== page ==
The 2005 Atlantic hurricane season went down in the record books as the most active hurricane season on record for the Atlantic Basin, producing a staggering 27 named systems.
Hurricane Rita was among the strongest and most devastating of these systems, becoming a powerful Category 5 hurricane with sustained winds of 175 mph.
Fortunately, Rita weakened before making landfall on Sept. 24, 2005, but still slammed the coasts of Texas and Louisiana as a deadly Category 3 hurricane with winds of 120 mph.
This came less than one month after Hurricane Katrina hit New Orleans, bringing about another round of rain, wind and flooding storm surge to some areas that were still recovering from the wrath of Katrina.
With the devastation from Katrina fresh in the mind of many across the country, people in the path of Rita took the storm seriously.
Texas and Louisiana officials evacuated over three million residents, greatly reducing the number of people at risk from the storm, according to NOAA's report on Rita.
More than one-third of these evacuations were people fleeing from the Houston area which resulted in major traffic delays and gridlocks on the highways as people headed north and west.
Some people that were still waiting to return to their homes following Katrina were forced to wait even longer due to Rita. Portions of Louisiana were still without power from Katrina when Hurricane Rita started to impact the region.
The coastal town of Cameron, Louisiana, was one of the hardest-hit communities and was essentially obliterated by 120-mph winds and storm surge approaching 20 feet.
The reason why this town experienced the worst of the storm is because it was located just east of where the eye of Rita made landfall. It is in this area where winds are typically the strongest in hurricanes, which also translates to where the most devastating storm surge occurs.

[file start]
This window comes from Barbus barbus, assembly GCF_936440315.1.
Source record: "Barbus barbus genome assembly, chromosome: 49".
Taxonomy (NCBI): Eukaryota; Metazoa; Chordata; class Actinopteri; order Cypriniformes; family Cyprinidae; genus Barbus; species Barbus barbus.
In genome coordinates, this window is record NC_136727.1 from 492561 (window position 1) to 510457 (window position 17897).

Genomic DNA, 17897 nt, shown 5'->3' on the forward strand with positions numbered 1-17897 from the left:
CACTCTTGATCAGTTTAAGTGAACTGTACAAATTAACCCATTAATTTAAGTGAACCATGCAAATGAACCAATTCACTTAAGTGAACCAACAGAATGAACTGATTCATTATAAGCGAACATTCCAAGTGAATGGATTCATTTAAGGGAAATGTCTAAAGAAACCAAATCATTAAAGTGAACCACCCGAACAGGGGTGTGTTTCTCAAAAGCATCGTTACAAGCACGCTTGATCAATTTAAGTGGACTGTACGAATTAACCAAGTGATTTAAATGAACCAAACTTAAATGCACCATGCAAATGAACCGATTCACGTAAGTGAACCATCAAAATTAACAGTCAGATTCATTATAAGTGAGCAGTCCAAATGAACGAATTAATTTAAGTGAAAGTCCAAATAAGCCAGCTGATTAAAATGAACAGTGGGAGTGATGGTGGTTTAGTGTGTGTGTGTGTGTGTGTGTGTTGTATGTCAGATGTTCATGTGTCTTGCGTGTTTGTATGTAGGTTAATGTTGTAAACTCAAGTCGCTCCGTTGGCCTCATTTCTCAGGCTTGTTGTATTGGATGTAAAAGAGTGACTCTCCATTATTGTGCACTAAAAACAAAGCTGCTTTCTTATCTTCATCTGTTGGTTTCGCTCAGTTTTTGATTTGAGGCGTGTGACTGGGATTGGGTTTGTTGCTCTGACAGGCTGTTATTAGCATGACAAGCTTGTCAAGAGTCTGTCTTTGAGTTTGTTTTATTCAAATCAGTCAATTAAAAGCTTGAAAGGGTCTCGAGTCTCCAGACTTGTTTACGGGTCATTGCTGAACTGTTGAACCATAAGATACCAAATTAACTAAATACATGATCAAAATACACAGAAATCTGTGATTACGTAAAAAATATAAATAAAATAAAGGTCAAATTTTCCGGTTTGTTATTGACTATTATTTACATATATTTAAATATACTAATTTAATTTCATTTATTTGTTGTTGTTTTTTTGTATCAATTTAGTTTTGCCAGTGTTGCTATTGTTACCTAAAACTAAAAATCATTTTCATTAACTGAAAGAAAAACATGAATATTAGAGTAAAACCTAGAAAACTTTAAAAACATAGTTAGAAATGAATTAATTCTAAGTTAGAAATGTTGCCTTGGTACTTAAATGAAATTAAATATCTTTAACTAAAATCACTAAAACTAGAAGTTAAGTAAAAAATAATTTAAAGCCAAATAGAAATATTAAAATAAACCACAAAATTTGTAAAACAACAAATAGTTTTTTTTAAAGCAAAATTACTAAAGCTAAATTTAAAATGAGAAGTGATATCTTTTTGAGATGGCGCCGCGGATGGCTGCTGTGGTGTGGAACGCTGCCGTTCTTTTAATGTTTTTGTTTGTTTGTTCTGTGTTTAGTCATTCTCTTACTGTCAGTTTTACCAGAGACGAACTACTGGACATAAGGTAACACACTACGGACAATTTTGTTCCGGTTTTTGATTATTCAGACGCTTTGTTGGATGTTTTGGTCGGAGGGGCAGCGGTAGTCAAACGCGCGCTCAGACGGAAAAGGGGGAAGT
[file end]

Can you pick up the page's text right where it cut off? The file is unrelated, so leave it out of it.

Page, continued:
The economic loss from Rita was substantial with the monster storm impacting nearly every industry along the Gulf Coast.
Nearly all of the oil and natural gas production in the Gulf was halted as the workers evacuated ahead of the storm, according to the Rita Report issued by the Louisiana Recovery Authority.
These evacuations likely saved the lives of many oil workers as Rita destroyed 66 oil platforms, 19 more than were destroyed by Hurricane Katrina.
Two oil refineries in Port Author, Texas, also sustained damage from Rita, but the storm ended up missing the larger oil-refining region located around Houston and Galveston.
The agriculture, forestry and fishing industries also faced major losses.
Damage for all three of these industries combined totaled nearly $600 million in losses with over two-thirds of this coming from crops and forestry, according to the Rita Report.
Storm surge was one of the biggest factors to these economic losses with storm surge as high as 20 feet flooding areas near the coast, sending a wall of saltwater across marshlands and fields used for crops.
In addition to flooding, the salt content of the seawater had an impact on plants and animals that live in freshwater ecosystems. The elevated salt levels in the water threatened some of the wildlife in the area that depend on a supply of fresh water.
"In this low, flat wetland the damage that was inflicted was beyond comprehension to the coastal communities involved," said Mr. David Richard of Stream and Property Management.
"The damage inflicted upon National Wildlife Refuges in the area was serious and catastrophic to the infrastructure," he continued.
Rita was among the most intense hurricanes ever recorded in the Atlantic Basin, ranking as the fourth strongest. However, Rita was not the strongest hurricane of the 2005 season.
Later that year, Hurricane Wilma formed and became the fourth Category 5 hurricane of the year. Wilma became even stronger than Rita. 2005 is the only Atlantic hurricane season on record to spawn so many Category 5 hurricanes with a total of four.